- I would like to break out of this "dark, brooding" image, cause I'm actually not like that at all. In Ireland, brooding is a term we use for hens. A brooding hen is supposed to lay eggs. Everytime somebody says "He's dark and brooding" I think: "He's about to lay an egg".
- The truth is that actors don't really have any control over the end product. To think that you have control is a delusion and it's also incredibly frustrating to be investing that much hope into something that essentially boils down to marketing. So you try to do movies that you feel connected with and you work with directors and actors you admire.
- I've always felt that acting is about exposure. You expose yourself in the choices you make. It's when you present yourself as truthfully as you can, in a given situation, that you are being that character. Even though you're being yourself.
- Sometimes, the vanity of actors is that we imagine we're so completely different on screen from who we are in real life. When really, all actors play themselves.
- American movies to me - and, I mean, I've said this before a million times - are becoming more and more homogeneous because the marketing objective - and marketing now plays such a major role in movies that it almost obliterates everything else - the marketing objective is the lowest common denominator. "You can't put that in; let's put the car chase, let's put the sex scene, let's put the fight in, let's get them back together, they end up happily, they walk off into the sun..." So that there's a formulaic predictability to American movies. That, allied with the cynicism of the way movies are put together - product placement and spin-offs and toys and all kinds of crap that, you know, have nothing to do with the telling of stories - they've turned American movies into McMovies. So that when the movie-goer gets his movie, it's like a hamburger: he doesn't want a piece of aubergine in there; he wants his onion, his tomato, his hamburger and his bun. And he doesn't want the bun hard, he wants it soft. And he wants it in two minutes.
- I think the reason certain societies thrive while others don't is the society that is open to new ideas is going to thrive, while the ones that don't, that oppose any outside or opposing cultural influences, those are in trouble, and I think America has done the latter over the past 20 or more years. The worse it is for America, the worse it is for the rest of us.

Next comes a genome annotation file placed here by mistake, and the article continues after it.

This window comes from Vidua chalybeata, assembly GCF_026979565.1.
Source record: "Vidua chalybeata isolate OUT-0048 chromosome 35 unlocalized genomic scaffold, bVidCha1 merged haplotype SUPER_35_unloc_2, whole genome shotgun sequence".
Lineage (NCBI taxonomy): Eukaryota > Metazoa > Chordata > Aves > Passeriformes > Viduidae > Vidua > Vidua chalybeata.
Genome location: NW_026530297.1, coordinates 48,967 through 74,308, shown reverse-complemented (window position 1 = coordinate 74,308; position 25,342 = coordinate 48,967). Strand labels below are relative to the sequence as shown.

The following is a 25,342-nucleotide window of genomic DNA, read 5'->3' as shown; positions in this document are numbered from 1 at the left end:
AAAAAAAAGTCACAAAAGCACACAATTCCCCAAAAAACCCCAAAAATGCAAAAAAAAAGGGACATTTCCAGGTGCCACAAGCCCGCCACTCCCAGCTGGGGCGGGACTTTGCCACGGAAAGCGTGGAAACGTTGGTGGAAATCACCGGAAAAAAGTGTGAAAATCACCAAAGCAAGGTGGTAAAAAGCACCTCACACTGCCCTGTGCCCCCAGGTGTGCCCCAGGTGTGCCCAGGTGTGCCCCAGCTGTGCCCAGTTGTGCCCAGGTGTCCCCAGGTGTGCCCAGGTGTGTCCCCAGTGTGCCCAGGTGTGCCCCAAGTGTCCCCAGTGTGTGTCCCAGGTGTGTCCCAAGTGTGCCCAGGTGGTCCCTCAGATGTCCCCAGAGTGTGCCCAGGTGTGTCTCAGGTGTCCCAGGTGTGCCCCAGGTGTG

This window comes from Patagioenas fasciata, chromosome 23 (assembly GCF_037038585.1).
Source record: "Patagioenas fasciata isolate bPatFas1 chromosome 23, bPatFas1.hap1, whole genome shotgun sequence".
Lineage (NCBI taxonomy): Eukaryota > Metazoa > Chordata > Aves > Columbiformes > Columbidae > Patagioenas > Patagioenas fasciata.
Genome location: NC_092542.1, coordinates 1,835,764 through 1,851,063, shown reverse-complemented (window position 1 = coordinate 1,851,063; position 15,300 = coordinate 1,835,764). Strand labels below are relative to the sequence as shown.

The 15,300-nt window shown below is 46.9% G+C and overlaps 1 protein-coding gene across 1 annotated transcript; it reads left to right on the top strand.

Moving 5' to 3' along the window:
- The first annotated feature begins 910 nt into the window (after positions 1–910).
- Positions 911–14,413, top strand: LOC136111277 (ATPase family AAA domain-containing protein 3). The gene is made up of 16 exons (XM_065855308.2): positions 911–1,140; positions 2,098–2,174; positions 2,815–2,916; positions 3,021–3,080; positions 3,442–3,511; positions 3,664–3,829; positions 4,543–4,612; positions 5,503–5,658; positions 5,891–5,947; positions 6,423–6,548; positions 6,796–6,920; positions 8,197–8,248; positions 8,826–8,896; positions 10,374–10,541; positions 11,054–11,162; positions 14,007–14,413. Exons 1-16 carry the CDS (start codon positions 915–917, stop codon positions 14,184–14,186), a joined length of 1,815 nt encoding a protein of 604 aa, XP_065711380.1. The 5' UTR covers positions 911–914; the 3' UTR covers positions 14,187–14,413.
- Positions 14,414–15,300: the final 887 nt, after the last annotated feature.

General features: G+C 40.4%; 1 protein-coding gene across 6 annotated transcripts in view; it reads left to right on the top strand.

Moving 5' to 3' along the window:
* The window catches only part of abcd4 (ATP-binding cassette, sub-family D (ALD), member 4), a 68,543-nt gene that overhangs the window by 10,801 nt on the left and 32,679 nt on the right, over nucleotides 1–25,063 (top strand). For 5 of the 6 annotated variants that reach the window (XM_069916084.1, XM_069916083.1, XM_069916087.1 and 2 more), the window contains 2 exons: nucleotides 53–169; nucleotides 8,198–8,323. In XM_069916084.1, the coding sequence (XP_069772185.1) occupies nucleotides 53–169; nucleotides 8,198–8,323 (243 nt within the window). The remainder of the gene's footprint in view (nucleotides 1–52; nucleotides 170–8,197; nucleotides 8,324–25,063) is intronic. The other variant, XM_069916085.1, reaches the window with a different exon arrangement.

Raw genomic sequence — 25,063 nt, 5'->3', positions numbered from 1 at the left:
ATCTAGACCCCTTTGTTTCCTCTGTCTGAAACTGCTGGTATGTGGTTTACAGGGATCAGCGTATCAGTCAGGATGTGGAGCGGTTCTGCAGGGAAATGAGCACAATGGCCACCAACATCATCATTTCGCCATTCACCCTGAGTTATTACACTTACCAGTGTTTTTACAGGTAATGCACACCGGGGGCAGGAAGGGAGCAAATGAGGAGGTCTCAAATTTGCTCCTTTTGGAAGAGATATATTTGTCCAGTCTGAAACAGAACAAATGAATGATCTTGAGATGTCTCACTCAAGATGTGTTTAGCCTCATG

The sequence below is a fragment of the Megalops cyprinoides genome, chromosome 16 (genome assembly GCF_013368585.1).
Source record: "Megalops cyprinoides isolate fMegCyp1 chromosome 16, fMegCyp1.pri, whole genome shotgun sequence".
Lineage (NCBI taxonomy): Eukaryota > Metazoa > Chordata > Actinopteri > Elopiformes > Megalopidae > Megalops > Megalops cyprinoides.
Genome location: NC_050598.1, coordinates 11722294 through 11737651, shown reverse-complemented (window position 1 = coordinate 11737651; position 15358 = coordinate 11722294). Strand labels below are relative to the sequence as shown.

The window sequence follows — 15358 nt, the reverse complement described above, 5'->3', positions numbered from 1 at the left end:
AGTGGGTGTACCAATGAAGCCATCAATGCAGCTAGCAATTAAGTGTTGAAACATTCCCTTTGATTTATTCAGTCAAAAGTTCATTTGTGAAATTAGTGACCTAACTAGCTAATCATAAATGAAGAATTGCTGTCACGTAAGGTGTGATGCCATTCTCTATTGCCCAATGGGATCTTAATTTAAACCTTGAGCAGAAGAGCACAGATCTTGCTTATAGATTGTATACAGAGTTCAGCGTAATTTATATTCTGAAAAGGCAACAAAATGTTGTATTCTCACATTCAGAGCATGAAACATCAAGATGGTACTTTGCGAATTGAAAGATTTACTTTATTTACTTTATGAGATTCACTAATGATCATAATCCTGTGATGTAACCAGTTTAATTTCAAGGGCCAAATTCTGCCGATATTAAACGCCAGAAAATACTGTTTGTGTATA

- [on working with Natasha Richardson on Gothic (1986)] It was a privilege for me to work with her in her first film. Her magnetism was incontestable, both as a person and as an actress. When you're working with somebody you see them in a very different light. I just knew she was special.
- I did a play by Eugene O'Neill called "A Touch of the Poet" on Broadway a few years ago. I remember looking out into the audience at one point, and the theater was packed with wealthy, white-haired people. After the curtain call I turned to one of the other actors and said 'Theater is dead.' He laughed and said "That's a good one." I said 'No, seriously, theater as we're doing it now is dead. There's no audience. There's no one under 60 out there. They're all white. And they can all afford $300 for a night.
- It's the job of the director to be like a great orchestra leader, and bring out the music that the writer wrote, through the instruments, which are the actors.
- A lot of people who live in America, and it's not their fault, have a stereotypical view of Ireland. You get a movie like The Quiet Man (1952) and people arrive at Shannon airport and expect to be met by Barry Fitzgerald.
- [on dealing with depression] - A single negative thought begins in your head. That single negative thought interacts with another negative thought and becomes a reality. And the world seems like the darkest, bleakest, blackest place that you can possibly be. And it has nothing to do with logic, it has nothing to do with reality.
It's a chemical, and I suppose ultimately becomes a spiritual, imbalance in the body and in the mind. But it feels like the truth. That's what's so insidious about it.
- [on being beaten in school, specifically in math class] - I feared being beaten, and I was beaten very regularly. It did affect my sense of myself.
... I didn't feel that I suffered at the time. I just felt it was the way of the world. It took many years to come to terms with and to forgive those incidents that I felt had deeply hurt me.
- Unfortunately, I experienced some sexual abuse. It was a known and admitted fact of life amongst us that there was this particular man, and you didn't want to be left in the dressing room with him. There were certain boundaries, sexual boundaries, that were crossed.
- I like the level of anonymity I have now. When I was doing In Treatment (2008), it became a nightmare - much more than it had been before that. You have to be very careful with television. I love working but I don't want that kind of attention again.